There seems to a lot of talk today about cleaning with water, so it''s no surprise that I received a question about how real this might be.
So, I looked at some articles that Stephen Ashkin has done and also decided to talk to the folks who are saying that "yes, we clean with water."
In the end, we relied on our own in-field testing using adenosine triphosphate (ATP) meters and visual confirmation.
Can you effectively clean and sanitize with water?
The answer seems to be "yes" and "maybe," depending on what you think water is in the three stages of its cleaning life: Before cleaning; during cleaning; and after cleaning.
In approaching this task in these three segments, we uncovered some interesting findings.
In all the samples we tried, the water was water before cleaning — actually, tap water.
We took it from different taps, and the only thing we could claim was that all samples were indeed tap water.
So far, the answer is "yes," as we are starting the cleaning process with water.
This is where water gets interesting.
While no chemicals were added to the tap water, some of it was electrolyzed, some activated and some was ozoned.
Cleaning with activated water through a handheld sprayer delivered remarkable results as a general-purpose cleaner.
How did this work? A spray bottle unit has a battery that is charged, like my cell phone.
Tap water is put into the spray bottle and, as the trigger is activated, the tap water takes on a small "charge" from the battery, which changes the water into a mild acid and a mild alkaline that does the actual cleaning.
It''s this change that gives activated water its power to clean as well or better than many general-purpose chemicals.
We used ATP testing and visual confirmation to determine the cleaning and sanitizing power of each water-based cleaning system.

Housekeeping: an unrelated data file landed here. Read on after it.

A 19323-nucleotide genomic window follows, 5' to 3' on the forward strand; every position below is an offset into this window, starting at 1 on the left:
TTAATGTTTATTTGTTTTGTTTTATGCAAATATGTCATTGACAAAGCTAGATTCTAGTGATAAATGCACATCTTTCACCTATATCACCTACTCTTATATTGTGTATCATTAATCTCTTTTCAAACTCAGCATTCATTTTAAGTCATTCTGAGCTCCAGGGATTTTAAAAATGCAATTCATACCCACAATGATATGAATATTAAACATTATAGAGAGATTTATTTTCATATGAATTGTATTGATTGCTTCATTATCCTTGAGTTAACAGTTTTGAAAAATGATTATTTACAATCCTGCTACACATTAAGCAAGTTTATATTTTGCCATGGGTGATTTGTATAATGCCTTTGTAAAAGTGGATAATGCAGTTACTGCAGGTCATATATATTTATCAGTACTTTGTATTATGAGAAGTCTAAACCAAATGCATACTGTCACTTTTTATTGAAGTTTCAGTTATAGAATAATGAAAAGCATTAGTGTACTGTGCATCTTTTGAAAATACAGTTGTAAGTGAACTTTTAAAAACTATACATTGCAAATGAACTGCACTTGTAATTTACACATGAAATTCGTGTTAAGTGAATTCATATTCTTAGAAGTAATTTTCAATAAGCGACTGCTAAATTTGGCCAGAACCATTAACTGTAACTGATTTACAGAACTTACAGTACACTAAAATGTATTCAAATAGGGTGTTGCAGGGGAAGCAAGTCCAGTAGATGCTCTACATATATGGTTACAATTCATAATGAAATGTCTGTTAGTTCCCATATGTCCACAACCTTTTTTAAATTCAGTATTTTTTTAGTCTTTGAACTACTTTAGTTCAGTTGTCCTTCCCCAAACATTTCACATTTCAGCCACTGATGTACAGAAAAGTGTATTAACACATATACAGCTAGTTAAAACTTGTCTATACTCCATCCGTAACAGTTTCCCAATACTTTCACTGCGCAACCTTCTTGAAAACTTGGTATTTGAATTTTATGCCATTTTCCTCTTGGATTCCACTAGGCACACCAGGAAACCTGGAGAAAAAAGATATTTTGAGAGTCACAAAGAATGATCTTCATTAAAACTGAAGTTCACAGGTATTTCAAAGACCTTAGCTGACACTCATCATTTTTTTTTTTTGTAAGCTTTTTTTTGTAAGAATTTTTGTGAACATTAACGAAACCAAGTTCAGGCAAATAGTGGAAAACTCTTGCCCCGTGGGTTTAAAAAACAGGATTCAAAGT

This general strategy is at work in all the "water" cleaning technologies we examined, even if the change to the tap water is brought about differently.
Cleaning with liquid ozone technology added an extra molecule of oxygen to water to deliver a germ kill rate that was unexpected.
A floor machine with the same technology as the handheld sprayer delivered electrolyzed water for the cleaning of hard surface floors that was amazing.
In addition, we tested another handheld device that uses regular tap water as a powerful general-purpose cleaner.
Again, all took regular tap water, modified it in some way, and used it to clean as well as competing chemical-based products.
So, I have to conclude that during the cleaning process, the tap water is still water; but, it has indeed been changed by one technology or another.
It is water, but not the same.
I wonder what the material safety data sheet (MSDS) materials say about this?
Yet, by any measure, these water-based cleaning strategies work.
But, this is not the real advantage of the water-based cleaning strategy; it''s what happens after cleaning that offers the real surprise.
In each water-based cleaning technology, after a short period of time, the modified water loses it change and reverts back to plain tap water — yes, it becomes plain tap water again.
While this in itself is an interesting and somewhat mysterious event, it has enormous consequences for our health and our environment.
The way we are cleaning our properties today results in the dumping of six billion pounds of chemicals into our environment each year.
As a direct result, we are polluting two-thirds of our streams and waterways.
Twenty percent of office workers experience some form of aggravation from the chemicals that they breathe or absorb — that''s over 10,000,000 of us.
We inhale, ingest or absorb the after-cleaning chemical residual from the way we clean, leading to a low-dose and long-term buildup of toxins in our bodies and contamination of our indoor and outdoor environments.
With an after-cleaning result of plain water from these water-based technologies, the risk to our health and the environment may be suddenly and dramatically reduced.
And, notwithstanding the sanitizing power of these innovations, the impact on our health and the environment has amazing potential.
So, how real are these water-based, chemical-free cleaning strategies and technologies?
Well, as far as we can test and verify, they work — and work well.
I guess that the blinding flash of the obvious has been the realization about the positive impact of chemical-free cleaning on our health and our environment.
Vincent F. Elliott is the founder, president and chief executive officer (CEO) of Elliott Affiliates Ltd. of Hunt Valley, Maryland, www.ealtd.com. He is widely recognized as the leading authority in the design and utilization of best practice, performance-driven techniques for janitorial outsourcing and ongoing management.